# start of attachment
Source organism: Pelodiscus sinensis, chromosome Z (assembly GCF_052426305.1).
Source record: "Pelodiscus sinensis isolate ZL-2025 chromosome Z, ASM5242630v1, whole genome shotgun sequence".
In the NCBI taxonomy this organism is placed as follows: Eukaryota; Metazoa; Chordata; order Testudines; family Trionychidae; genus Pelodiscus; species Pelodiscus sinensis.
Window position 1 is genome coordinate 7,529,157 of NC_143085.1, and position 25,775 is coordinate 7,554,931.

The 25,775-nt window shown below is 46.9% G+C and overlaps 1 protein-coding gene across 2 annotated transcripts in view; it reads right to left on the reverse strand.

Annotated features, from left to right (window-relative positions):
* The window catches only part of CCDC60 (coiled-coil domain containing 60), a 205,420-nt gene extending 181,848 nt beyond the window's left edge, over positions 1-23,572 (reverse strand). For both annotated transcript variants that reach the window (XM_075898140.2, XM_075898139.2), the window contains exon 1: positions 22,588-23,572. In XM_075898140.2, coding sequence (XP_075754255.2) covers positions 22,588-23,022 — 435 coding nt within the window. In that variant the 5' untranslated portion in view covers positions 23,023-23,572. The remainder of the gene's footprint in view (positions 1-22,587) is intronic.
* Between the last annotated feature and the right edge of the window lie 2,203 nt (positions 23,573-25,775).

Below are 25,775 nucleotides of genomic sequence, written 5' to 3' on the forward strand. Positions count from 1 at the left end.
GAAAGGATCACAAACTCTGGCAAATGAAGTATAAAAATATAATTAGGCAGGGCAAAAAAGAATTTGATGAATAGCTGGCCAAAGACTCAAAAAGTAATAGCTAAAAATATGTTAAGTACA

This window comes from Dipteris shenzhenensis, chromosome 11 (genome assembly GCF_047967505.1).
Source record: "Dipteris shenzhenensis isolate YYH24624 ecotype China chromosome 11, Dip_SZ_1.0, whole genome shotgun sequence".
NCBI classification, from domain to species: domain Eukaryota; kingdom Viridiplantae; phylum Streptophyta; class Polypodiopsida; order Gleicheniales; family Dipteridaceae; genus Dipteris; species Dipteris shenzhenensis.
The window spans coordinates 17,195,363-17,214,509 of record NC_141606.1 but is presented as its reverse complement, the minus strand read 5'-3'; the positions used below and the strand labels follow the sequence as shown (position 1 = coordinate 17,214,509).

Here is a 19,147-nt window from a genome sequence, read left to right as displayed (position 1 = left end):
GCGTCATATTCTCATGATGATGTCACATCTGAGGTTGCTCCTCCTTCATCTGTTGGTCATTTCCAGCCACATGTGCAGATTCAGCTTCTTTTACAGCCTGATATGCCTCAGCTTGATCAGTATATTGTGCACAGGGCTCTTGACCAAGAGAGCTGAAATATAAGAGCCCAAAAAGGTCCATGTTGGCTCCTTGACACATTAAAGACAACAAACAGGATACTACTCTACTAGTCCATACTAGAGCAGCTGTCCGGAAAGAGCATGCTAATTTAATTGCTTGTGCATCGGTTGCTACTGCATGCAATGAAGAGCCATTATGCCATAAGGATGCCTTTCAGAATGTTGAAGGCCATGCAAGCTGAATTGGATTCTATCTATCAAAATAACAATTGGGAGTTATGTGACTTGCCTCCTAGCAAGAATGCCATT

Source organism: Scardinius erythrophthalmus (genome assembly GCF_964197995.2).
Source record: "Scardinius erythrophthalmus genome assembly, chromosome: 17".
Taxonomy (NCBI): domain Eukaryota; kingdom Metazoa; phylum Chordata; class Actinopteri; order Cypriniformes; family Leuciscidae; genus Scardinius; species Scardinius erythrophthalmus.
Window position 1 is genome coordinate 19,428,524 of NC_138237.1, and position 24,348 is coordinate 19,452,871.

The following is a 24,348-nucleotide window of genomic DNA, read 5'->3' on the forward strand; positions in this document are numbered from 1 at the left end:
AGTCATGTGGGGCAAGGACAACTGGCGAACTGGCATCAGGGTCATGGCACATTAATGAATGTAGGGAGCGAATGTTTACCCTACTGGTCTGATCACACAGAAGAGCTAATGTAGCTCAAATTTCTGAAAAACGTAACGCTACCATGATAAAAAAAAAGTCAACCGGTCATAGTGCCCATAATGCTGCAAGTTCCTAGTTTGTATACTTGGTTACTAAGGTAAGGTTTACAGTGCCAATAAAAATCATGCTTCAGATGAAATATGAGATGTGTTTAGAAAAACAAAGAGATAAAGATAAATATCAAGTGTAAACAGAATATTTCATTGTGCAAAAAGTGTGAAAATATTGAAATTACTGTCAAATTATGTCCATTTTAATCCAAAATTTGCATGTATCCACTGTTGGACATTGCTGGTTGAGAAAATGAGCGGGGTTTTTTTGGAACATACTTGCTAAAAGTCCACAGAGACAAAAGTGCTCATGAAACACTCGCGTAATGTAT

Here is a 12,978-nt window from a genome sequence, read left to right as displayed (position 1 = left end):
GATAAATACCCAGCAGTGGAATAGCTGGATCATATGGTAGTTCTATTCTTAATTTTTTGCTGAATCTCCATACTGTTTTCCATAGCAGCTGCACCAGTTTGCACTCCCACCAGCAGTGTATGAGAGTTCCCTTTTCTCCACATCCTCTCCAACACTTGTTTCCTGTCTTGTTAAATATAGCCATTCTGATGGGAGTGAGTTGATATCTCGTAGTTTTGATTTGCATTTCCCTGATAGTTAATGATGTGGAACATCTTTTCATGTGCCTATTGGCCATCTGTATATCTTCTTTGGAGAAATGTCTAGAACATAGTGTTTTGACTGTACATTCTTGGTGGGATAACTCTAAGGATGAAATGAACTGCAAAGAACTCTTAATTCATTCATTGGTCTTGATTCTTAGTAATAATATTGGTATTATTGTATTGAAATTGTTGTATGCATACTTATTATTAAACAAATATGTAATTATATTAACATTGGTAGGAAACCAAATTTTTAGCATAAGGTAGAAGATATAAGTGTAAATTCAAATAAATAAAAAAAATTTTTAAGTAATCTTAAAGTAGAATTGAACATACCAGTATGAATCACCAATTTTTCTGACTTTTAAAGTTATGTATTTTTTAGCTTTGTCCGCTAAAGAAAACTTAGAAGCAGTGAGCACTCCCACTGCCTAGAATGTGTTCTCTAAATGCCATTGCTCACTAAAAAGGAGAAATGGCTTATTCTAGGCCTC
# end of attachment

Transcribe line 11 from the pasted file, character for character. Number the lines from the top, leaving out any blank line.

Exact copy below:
This window comes from Dipteris shenzhenensis, chromosome 11 (genome assembly GCF_047967505.1).